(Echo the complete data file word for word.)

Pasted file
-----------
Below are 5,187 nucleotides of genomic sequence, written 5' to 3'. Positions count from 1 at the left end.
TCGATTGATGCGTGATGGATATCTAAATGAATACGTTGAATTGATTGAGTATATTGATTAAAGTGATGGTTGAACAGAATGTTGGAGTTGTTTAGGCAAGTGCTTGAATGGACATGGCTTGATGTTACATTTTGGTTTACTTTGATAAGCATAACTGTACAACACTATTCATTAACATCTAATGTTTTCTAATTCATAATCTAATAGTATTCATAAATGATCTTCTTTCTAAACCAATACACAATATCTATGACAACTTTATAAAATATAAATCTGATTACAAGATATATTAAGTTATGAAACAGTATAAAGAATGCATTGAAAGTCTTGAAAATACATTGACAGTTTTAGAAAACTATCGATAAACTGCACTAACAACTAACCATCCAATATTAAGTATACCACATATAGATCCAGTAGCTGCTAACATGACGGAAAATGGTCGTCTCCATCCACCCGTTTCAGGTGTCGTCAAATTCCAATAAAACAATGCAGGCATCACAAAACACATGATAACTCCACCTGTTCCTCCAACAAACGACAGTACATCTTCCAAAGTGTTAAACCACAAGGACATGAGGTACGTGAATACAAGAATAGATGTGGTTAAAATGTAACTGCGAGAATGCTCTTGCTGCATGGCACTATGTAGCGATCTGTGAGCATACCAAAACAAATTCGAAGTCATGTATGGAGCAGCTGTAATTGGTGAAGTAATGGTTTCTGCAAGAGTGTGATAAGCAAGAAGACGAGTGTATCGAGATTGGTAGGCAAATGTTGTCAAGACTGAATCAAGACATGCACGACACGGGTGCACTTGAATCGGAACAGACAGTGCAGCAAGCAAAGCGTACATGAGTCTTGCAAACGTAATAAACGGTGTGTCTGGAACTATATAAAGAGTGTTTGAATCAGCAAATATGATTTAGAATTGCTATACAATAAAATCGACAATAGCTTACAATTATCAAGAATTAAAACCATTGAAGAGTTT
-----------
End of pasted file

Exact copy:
Below are 5,187 nucleotides of genomic sequence, written 5' to 3'. Positions count from 1 at the left end.
TCGATTGATGCGTGATGGATATCTAAATGAATACGTTGAATTGATTGAGTATATTGATTAAAGTGATGGTTGAACAGAATGTTGGAGTTGTTTAGGCAAGTGCTTGAATGGACATGGCTTGATGTTACATTTTGGTTTACTTTGATAAGCATAACTGTACAACACTATTCATTAACATCTAATGTTTTCTAATTCATAATCTAATAGTATTCATAAATGATCTTCTTTCTAAACCAATACACAATATCTATGACAACTTTATAAAATATAAATCTGATTACAAGATATATTAAGTTATGAAACAGTATAAAGAATGCATTGAAAGTCTTGAAAATACATTGACAGTTTTAGAAAACTATCGATAAACTGCACTAACAACTAACCATCCAATATTAAGTATACCACATATAGATCCAGTAGCTGCTAACATGACGGAAAATGGTCGTCTCCATCCACCCGTTTCAGGTGTCGTCAAATTCCAATAAAACAATGCAGGCATCACAAAACACATGATAACTCCACCTGTTCCTCCAACAAACGACAGTACATCTTCCAAAGTGTTAAACCACAAGGACATGAGGTACGTGAATACAAGAATAGATGTGGTTAAAATGTAACTGCGAGAATGCTCTTGCTGCATGGCACTATGTAGCGATCTGTGAGCATACCAAAACAAATTCGAAGTCATGTATGGAGCAGCTGTAATTGGTGAAGTAATGGTTTCTGCAAGAGTGTGATAAGCAAGAAGACGAGTGTATCGAGATTGGTAGGCAAATGTTGTCAAGACTGAATCAAGACATGCACGACACGGGTGCACTTGAATCGGAACAGACAGTGCAGCAAGCAAAGCGTACATGAGTCTTGCAAACGTAATAAACGGTGTGTCTGGAACTATATAAAGAGTGTTTGAATCAGCAAATATGATTTAGAATTGCTATACAATAAAATCGACAATAGCTTACAATTATCAAGAATTAAAACCATTGAAGAGTTT